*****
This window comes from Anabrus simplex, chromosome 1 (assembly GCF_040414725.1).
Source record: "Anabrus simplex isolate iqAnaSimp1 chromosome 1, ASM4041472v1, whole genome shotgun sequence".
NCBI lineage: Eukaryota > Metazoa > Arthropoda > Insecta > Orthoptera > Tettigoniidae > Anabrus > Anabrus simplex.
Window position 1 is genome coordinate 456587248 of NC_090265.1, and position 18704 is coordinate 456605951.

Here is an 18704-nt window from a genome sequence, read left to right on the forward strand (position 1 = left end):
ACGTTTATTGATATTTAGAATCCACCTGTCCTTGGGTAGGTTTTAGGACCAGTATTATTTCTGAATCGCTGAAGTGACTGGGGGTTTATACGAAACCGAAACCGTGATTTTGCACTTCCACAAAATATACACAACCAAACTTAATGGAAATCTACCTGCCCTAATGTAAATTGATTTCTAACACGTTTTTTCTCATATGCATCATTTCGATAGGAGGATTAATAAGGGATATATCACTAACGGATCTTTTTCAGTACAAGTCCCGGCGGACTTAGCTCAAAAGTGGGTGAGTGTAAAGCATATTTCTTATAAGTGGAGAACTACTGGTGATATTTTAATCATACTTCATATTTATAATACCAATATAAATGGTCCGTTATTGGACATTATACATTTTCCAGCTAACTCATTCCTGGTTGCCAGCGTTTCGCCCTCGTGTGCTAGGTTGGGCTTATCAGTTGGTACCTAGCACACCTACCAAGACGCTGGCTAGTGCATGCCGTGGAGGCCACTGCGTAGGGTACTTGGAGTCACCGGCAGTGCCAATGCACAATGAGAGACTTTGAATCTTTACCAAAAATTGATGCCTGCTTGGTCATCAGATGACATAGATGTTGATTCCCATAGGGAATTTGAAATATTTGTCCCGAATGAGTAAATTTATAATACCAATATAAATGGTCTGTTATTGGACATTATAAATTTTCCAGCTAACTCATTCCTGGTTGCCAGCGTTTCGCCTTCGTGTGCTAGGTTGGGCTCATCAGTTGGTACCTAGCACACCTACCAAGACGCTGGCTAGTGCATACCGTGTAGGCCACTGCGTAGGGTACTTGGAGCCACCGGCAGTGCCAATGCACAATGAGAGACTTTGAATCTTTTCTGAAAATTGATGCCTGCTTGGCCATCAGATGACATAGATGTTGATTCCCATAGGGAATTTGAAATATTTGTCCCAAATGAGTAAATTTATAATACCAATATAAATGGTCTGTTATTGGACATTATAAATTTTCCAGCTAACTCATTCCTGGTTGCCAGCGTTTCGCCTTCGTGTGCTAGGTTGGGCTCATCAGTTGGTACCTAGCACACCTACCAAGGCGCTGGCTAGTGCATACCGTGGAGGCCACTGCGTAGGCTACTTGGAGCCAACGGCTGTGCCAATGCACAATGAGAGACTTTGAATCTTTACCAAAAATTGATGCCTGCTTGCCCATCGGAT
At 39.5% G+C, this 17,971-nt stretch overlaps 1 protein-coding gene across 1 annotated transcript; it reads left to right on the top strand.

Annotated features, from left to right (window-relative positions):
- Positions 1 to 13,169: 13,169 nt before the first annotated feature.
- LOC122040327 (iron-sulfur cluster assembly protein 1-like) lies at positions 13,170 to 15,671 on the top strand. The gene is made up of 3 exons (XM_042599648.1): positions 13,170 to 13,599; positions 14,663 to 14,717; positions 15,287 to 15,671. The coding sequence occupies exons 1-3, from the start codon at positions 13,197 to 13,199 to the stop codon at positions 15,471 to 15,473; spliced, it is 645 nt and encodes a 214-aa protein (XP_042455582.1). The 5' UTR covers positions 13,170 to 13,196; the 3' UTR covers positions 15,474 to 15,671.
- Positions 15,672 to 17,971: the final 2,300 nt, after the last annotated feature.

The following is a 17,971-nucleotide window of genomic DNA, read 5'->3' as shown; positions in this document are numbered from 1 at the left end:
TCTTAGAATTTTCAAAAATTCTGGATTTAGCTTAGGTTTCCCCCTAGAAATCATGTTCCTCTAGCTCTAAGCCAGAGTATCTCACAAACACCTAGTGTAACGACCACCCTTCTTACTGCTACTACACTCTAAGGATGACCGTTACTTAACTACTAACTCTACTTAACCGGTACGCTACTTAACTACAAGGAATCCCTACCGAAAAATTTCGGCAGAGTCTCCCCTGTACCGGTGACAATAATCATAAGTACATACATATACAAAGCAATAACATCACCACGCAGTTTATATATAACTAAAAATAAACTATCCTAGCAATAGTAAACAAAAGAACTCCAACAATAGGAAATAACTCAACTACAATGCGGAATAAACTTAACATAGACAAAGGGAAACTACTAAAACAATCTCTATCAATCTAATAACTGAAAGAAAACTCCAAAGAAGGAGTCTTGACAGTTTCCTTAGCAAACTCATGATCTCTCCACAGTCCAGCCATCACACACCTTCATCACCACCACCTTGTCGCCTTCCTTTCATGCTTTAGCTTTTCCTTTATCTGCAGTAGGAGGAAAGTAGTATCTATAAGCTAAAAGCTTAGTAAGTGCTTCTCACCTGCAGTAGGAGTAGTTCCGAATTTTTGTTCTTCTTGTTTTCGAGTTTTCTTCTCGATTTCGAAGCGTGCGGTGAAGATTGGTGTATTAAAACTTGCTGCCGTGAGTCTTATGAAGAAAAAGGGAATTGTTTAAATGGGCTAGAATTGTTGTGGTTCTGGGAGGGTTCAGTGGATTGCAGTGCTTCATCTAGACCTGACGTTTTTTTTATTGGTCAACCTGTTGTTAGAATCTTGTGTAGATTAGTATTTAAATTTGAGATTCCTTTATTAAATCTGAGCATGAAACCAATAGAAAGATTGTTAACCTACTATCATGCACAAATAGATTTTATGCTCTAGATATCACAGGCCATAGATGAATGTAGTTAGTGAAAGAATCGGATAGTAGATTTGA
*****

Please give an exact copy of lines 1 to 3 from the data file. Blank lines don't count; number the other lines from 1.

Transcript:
This window comes from Anabrus simplex, chromosome 1 (assembly GCF_040414725.1).
Source record: "Anabrus simplex isolate iqAnaSimp1 chromosome 1, ASM4041472v1, whole genome shotgun sequence".
NCBI lineage: Eukaryota > Metazoa > Arthropoda > Insecta > Orthoptera > Tettigoniidae > Anabrus > Anabrus simplex.